The Senate next year will be more Republican, more-Trumpian, and more likely to genuflect to the White House with the absence of the late Arizona senator John McCain, R-Ariz., as well as less dogmatically pro-Trump Sens. Bob Corker of Tennessee and Jeff Flake of Arizona. But it doesn’t mean the body is consigned to knee-jerk support of Trump and the amplification of the president’s pro-Russia, pro-tariff, anti-immigrant message. While the Senate will lose Corker and Flake, Mitt Romney of Utah is arriving.
Romney, the 2012 Republican presidential nominee and former Massachusetts governor, has often disappointed supporters, evidencing a willingness to fall into party orthodoxy and downplay his own heterodoxy (e.g., RomneyCare). Nevertheless, he now has the rare opportunity to be his own man, without an election for six years and with more stature than nearly all his colleagues. (Don’t get me started on the Senate’s devolution from the “world’s greatest deliberative body” to a home for craven Lilliputians.) Moreover, there are some Republicans who really do need to differentiate themselves from President Trump if they have any hope of surviving reelection in 2020. These include Sens. Cory Gardner of Colorado, Susan Collins of Maine and, perhaps, Thom Tillis of North Carolina. Call it the Possibly Sane Caucus.
We don’t expect any of them to start voting for progressive measures (e.g., Medicare-for-all, tax increases), but they could greatly shape the agenda—since their votes will be needed for a simple majority and certainly for any 60-vote cloture. They can force a vote on a bipartisan health-care measure. If this Congress doesn’t act, they could hold up business until a bill to protect the investigation of special counsel Robert Mueller gets through. They could do what the last Senate didn’t have the nerve to do, namely claw back Congress’s power over tariffs and end Trump’s senseless trade war. They could—how novel!—reject unqualified, extreme or ethically compromised appointees rather than rubber-stamping everyone whose name is sent up.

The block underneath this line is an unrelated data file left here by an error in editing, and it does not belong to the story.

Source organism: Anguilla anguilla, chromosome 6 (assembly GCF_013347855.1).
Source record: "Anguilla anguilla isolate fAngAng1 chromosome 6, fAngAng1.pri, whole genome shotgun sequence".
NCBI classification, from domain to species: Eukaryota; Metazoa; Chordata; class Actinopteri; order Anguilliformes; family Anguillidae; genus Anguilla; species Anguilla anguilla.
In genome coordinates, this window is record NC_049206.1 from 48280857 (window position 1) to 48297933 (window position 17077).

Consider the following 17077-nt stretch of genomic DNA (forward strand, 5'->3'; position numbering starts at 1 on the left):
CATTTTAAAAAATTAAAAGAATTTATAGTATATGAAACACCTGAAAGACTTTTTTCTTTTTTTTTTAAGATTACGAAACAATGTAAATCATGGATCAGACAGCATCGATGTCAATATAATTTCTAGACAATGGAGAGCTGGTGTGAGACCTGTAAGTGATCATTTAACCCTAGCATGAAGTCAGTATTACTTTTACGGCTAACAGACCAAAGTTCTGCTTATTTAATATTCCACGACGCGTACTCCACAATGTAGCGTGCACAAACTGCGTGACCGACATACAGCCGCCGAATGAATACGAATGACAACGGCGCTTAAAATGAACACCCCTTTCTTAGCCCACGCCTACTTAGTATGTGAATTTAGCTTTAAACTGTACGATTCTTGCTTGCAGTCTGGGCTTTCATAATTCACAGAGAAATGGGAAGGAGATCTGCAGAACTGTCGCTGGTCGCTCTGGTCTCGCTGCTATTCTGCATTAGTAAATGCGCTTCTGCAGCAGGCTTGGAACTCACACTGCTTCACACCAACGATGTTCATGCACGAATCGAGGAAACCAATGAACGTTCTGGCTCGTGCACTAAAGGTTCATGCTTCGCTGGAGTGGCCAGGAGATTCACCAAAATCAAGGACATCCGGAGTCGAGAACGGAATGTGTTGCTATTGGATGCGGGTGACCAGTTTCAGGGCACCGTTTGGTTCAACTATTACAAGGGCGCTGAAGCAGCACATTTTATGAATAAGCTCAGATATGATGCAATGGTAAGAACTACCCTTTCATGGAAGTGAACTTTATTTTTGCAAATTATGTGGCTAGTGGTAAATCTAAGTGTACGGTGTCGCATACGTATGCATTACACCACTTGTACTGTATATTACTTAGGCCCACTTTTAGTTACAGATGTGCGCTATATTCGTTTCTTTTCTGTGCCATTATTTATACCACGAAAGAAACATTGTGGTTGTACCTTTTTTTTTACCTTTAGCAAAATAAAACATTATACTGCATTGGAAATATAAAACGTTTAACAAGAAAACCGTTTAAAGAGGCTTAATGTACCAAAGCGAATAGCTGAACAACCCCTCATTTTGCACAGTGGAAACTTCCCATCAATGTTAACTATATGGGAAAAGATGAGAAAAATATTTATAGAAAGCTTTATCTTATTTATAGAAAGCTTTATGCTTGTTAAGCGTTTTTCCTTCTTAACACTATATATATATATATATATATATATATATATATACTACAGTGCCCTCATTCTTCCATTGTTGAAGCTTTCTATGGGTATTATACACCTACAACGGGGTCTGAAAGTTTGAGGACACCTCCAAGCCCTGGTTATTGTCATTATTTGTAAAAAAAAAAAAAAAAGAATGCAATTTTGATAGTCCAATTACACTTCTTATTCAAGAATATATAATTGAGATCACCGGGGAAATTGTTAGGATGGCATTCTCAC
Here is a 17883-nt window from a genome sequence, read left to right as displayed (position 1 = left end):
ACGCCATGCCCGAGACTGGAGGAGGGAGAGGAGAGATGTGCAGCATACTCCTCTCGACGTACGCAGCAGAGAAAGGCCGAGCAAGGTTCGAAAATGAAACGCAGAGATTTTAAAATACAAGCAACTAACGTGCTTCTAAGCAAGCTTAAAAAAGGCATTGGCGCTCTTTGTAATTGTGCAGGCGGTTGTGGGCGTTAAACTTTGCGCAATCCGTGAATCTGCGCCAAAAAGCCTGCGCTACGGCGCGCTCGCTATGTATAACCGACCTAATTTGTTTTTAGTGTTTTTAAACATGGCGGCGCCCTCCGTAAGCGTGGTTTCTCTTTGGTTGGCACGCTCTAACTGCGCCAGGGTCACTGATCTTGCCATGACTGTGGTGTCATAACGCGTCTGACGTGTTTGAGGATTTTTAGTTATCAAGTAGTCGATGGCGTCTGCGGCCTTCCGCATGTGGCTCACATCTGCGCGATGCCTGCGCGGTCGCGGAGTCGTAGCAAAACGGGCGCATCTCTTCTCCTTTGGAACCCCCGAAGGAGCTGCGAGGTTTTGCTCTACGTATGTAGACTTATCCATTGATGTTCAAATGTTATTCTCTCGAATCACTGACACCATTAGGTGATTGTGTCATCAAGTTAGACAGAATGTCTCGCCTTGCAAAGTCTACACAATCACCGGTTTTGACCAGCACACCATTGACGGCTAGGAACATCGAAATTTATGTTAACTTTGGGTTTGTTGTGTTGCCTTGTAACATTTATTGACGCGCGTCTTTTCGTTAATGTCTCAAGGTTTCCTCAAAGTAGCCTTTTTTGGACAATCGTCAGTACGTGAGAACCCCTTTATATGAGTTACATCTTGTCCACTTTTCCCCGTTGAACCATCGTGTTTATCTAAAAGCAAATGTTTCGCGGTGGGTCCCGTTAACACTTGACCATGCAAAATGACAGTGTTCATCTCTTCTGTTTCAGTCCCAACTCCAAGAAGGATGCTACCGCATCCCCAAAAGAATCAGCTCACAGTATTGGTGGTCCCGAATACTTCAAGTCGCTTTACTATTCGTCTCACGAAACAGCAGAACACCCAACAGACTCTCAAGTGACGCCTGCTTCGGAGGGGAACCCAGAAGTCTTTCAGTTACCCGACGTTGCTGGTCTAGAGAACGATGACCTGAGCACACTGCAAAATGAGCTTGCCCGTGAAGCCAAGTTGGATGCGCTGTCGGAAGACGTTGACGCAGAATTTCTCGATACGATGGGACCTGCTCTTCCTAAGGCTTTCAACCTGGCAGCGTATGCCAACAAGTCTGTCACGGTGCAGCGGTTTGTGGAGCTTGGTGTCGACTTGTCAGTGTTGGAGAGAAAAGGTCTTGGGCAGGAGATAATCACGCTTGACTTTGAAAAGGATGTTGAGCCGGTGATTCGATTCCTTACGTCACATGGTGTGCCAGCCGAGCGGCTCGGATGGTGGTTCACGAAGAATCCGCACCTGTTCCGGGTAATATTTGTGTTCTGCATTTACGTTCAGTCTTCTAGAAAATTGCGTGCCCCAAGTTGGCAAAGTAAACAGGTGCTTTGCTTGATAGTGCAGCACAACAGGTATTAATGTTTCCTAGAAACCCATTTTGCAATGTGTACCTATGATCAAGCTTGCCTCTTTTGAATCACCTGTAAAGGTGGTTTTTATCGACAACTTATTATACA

Most important, on foreign policy, this group can play an outsize role in repudiating Trump’s value-free foreign policy, as well as his habit of embracing murderous autocrats (for reasons that are not entirely clear). There are a variety of ways they can encourage more effective foreign-policy moves and clip the president’s wings—including passage of a measure to cut off arms sales to the Saudis, a push for more painful sanctions to respond to Russian aggression and a full-court press on the administration to explain how our Afghanistan policy is supposed to success.
They can also reject the president’s dangerous and delusional denial of climate change. Hold hearings on the recently released National Climate Assessment, explore a carbon tax—as former secretary of state George Shultz and others have urged—and develop (wow!) an actual agenda to meet the threat outlined in the assessment.
In other words, Romney can lead this band—and others interested in demonstrating a modicum of independence and intellectual integrity—to push back against the senseless, counterproductive and weak policies that aren’t the least bit conservative. In doing so, they would advance a platform usable by either a possible 2020 primary challenger or conservative independent, as well as perform some intellectual triage on the moribund conservative movement which, these days, seems to stand for policies it then must abandon in election years.
Sure, prepare to be disappointed. However, what is Romney waiting for? He finally has the freedom to exercise some muscle (in a still closely divided Senate) and practice his brand of center-right, pragmatic governance that made him a success as a governor. What a waste it would be to have run for the Senate at this stage in his life and not to use the opportunity for courageous, creative legislating.